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Measuring pregnancy planning: A psychometric evaluation and comparison of two scales
Uppsala University, Disciplinary Domain of Medicine and Pharmacy, Faculty of Medicine, Department of Public Health and Caring Sciences, Caring Sciences.
Uppsala University, Disciplinary Domain of Medicine and Pharmacy, Faculty of Medicine, Department of Public Health and Caring Sciences, Family Medicine and Preventive Medicine.ORCID iD: 0000-0001-7346-1674
Uppsala University, Disciplinary Domain of Medicine and Pharmacy, Faculty of Medicine, Department of Women's and Children's Health. Sophiahemmet Univ, Dept Hlth Promoting Sci, Uppsala, Sweden.ORCID iD: 0000-0002-2753-9140
Uppsala University, Disciplinary Domain of Medicine and Pharmacy, Medicinska och farmaceutiska vetenskapsområdet, centrumbildningar mm, Centre for Clinical Research, County of Västmanland.ORCID iD: 0000-0003-3691-8326
2017 (English)In: Journal of Advanced Nursing, ISSN 0309-2402, E-ISSN 1365-2648, Vol. 73, no 11, p. 2765-2775Article in journal (Refereed) Published
Abstract [en]

Aims: To psychometrically test the London Measure of Unplanned Pregnancy and compare it with the Swedish Pregnancy Planning Scale. Background: The incidence of unplanned pregnancies is an important indicator of reproductive health. The London Measure of Unplanned Pregnancy measures pregnancy planning by taking contraceptive use, timing, intention to become pregnant, desire for pregnancy, partner agreement, and pre-conceptual preparations into account. It has, however, previously not been psychometrically evaluated using confirmatory factor analysis. The Likert-scored single-item Swedish Pregnancy Planning Scale has been developed to measure the woman's own view of pregnancy planning level. Design: Cross-sectional design. Methods: In 2012-2013, 5493 pregnant women living in Sweden were invited to participate in the Swedish Pregnancy Planning study, of whom 3327 (61%) agreed to participate and answered a questionnaire. A test-retest pilot study was conducted in 2011-2012. Thirty-two participants responded to the questionnaire on two occasions 14 days apart. Data were analysed using confirmatory factor analysis, Cohen's weighted kappa and Spearman's correlation. Results: All items of the London Measure of Unplanned Pregnancy contributed to measuring pregnancy planning, but four items had low item-reliability. The London Measure of Unplanned Pregnancy and Swedish Pregnancy Planning Scale corresponded reasonably well with each other and both showed good test-retest reliability. Conclusion: The London Measure of Unplanned Pregnancy may benefit from item reduction and its usefulness may be questioned. The Swedish Pregnancy Planning Scale is time-efficient and shows acceptable reliability and construct validity, which makes it more useful for measuring pregnancy planning.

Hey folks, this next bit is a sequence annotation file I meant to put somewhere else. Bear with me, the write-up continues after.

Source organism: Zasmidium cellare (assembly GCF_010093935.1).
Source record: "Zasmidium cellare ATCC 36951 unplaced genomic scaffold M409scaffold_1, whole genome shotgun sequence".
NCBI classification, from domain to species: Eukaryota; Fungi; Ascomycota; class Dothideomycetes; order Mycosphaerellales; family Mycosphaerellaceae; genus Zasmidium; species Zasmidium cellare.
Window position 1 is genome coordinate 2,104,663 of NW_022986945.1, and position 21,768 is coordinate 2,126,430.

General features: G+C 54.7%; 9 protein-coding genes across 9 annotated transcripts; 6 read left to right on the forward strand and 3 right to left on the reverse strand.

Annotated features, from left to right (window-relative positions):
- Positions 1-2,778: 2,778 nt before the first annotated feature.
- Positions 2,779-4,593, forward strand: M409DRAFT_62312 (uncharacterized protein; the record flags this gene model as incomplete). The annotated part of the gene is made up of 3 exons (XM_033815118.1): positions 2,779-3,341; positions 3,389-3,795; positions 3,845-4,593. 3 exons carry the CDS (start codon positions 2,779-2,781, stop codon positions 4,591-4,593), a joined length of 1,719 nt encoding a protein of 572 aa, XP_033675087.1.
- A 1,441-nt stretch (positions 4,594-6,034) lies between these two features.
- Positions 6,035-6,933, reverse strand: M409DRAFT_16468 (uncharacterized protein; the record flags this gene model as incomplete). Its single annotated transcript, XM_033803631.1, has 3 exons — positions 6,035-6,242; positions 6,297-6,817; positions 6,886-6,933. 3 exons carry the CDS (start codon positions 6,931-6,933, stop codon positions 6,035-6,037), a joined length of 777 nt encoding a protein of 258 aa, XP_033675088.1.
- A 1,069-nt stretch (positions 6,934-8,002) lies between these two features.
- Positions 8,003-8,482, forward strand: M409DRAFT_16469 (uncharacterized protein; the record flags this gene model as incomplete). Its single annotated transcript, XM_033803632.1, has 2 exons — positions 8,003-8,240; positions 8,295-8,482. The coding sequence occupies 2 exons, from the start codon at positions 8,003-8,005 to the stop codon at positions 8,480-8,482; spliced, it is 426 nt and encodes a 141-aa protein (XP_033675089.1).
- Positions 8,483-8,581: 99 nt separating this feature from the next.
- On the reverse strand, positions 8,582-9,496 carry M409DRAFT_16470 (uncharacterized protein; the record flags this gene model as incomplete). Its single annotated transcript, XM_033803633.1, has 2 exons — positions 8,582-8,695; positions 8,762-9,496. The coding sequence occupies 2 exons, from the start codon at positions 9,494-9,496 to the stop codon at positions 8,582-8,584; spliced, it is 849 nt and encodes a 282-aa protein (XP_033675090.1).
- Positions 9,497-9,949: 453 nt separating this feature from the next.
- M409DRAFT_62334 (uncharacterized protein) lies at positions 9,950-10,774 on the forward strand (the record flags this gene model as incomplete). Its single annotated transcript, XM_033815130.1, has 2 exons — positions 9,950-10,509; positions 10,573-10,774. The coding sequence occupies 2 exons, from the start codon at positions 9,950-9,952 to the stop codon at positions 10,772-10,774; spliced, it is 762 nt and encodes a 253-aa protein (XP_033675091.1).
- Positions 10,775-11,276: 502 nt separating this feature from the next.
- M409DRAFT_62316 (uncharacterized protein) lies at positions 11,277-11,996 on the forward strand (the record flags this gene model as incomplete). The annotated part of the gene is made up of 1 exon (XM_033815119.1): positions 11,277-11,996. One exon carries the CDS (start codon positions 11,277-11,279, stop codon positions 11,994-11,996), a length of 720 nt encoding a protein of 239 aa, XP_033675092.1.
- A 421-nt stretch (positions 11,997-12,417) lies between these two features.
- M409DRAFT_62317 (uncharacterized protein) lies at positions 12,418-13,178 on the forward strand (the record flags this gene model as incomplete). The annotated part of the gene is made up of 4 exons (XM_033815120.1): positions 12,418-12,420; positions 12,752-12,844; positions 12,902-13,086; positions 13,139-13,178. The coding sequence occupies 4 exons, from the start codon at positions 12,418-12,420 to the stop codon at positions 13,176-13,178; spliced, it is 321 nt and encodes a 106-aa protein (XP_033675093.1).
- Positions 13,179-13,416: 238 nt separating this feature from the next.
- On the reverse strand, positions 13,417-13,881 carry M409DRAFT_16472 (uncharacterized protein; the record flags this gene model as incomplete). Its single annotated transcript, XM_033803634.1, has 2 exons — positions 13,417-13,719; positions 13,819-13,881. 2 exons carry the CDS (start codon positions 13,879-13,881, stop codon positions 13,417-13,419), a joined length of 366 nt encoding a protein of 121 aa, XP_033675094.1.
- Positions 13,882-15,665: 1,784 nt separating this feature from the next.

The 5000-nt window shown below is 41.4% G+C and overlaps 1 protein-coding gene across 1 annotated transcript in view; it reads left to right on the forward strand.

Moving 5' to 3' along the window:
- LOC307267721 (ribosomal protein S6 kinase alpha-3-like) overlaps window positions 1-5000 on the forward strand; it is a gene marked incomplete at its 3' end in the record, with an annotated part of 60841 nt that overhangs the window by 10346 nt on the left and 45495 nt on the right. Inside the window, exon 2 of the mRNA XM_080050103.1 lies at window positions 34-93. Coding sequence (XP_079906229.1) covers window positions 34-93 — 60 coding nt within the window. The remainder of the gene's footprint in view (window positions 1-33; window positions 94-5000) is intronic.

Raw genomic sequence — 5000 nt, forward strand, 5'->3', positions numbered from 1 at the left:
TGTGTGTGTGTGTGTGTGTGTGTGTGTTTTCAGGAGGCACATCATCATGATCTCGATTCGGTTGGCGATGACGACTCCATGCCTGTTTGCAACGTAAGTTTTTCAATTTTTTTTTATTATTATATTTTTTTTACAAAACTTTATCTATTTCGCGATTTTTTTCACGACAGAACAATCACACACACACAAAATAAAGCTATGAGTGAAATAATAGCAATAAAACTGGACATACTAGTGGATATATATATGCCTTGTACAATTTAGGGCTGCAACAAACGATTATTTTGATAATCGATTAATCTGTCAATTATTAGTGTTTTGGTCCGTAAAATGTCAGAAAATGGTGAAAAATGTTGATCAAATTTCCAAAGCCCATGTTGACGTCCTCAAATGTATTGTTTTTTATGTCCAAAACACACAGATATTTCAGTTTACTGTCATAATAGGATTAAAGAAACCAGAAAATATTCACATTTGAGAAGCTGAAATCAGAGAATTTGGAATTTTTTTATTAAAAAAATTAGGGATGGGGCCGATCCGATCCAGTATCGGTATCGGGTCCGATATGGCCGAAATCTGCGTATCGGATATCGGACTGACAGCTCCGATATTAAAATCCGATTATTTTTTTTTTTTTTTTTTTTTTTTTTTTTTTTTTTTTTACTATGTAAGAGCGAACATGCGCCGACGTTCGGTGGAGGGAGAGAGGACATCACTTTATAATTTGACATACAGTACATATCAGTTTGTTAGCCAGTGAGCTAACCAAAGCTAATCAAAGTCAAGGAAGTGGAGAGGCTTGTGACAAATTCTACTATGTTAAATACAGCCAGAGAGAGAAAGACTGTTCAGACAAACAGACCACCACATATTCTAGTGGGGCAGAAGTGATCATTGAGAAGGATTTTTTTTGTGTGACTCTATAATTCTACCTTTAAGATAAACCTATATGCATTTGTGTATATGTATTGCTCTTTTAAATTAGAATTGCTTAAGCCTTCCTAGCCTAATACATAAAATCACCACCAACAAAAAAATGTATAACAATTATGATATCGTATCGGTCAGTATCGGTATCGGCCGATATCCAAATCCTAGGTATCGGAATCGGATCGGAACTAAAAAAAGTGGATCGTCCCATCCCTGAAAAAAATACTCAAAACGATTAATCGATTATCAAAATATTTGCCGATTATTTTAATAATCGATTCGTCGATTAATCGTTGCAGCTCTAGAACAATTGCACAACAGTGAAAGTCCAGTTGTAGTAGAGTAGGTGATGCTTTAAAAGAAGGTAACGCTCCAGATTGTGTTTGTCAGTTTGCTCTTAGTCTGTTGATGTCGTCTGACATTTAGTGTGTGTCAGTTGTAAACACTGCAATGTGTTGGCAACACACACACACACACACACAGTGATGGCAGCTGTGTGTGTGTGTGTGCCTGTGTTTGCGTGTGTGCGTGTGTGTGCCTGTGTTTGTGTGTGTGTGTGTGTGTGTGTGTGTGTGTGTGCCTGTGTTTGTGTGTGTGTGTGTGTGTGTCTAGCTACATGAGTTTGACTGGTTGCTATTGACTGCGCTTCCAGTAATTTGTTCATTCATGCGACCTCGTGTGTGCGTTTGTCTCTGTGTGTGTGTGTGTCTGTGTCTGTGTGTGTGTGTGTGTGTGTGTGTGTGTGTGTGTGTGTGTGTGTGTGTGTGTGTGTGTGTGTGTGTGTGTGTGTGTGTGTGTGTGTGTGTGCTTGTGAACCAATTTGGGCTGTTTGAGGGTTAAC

Place, publisher, year, edition, pages
John Wiley & Sons, 2017. Vol. 73, no 11, p. 2765-2775
Keywords [en]
antenatal care, confirmatory factor analysis, instrument development, midwives, nursing, pregnancy planning, psychometrics, reproducibility of results, reproductive health, unplanned pregnancy
National Category
Nursing
Identifiers
URN: urn:nbn:se:uu:diva-339704DOI: 10.1111/jan.13364ISI: 000418363000027PubMedID: 28620936OAI: oai:DiVA.org:uu-339704DiVA, id: diva2:1177821
Available from: 2018-01-26 Created: 2018-01-26 Last updated: 2019-03-21Bibliographically approved
In thesis